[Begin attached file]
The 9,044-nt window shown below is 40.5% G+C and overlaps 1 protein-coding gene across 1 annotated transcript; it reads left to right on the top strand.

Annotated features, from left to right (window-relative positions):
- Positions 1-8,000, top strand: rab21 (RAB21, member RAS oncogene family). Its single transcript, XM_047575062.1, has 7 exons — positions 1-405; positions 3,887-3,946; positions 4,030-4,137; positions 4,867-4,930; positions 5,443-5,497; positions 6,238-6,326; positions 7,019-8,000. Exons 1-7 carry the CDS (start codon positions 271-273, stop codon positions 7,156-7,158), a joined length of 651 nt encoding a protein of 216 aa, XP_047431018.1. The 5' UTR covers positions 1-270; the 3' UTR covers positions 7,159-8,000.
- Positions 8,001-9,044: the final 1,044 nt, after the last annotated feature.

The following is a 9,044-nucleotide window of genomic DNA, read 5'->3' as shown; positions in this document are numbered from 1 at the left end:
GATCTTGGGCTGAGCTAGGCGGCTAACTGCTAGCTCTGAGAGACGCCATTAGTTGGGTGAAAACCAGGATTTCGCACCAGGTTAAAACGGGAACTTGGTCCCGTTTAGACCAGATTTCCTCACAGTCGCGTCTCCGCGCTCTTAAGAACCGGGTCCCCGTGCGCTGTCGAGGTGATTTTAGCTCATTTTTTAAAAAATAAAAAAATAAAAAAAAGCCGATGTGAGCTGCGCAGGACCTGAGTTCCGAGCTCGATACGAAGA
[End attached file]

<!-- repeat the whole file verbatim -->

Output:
The 9,044-nt window shown below is 40.5% G+C and overlaps 1 protein-coding gene across 1 annotated transcript; it reads left to right on the top strand.

Annotated features, from left to right (window-relative positions):
- Positions 1-8,000, top strand: rab21 (RAB21, member RAS oncogene family). Its single transcript, XM_047575062.1, has 7 exons — positions 1-405; positions 3,887-3,946; positions 4,030-4,137; positions 4,867-4,930; positions 5,443-5,497; positions 6,238-6,326; positions 7,019-8,000. Exons 1-7 carry the CDS (start codon positions 271-273, stop codon positions 7,156-7,158), a joined length of 651 nt encoding a protein of 216 aa, XP_047431018.1. The 5' UTR covers positions 1-270; the 3' UTR covers positions 7,159-8,000.
- Positions 8,001-9,044: the final 1,044 nt, after the last annotated feature.

The following is a 9,044-nucleotide window of genomic DNA, read 5'->3' as shown; positions in this document are numbered from 1 at the left end:
GATCTTGGGCTGAGCTAGGCGGCTAACTGCTAGCTCTGAGAGACGCCATTAGTTGGGTGAAAACCAGGATTTCGCACCAGGTTAAAACGGGAACTTGGTCCCGTTTAGACCAGATTTCCTCACAGTCGCGTCTCCGCGCTCTTAAGAACCGGGTCCCCGTGCGCTGTCGAGGTGATTTTAGCTCATTTTTTAAAAAATAAAAAAATAAAAAAAAGCCGATGTGAGCTGCGCAGGACCTGAGTTCCGAGCTCGATACGAAGA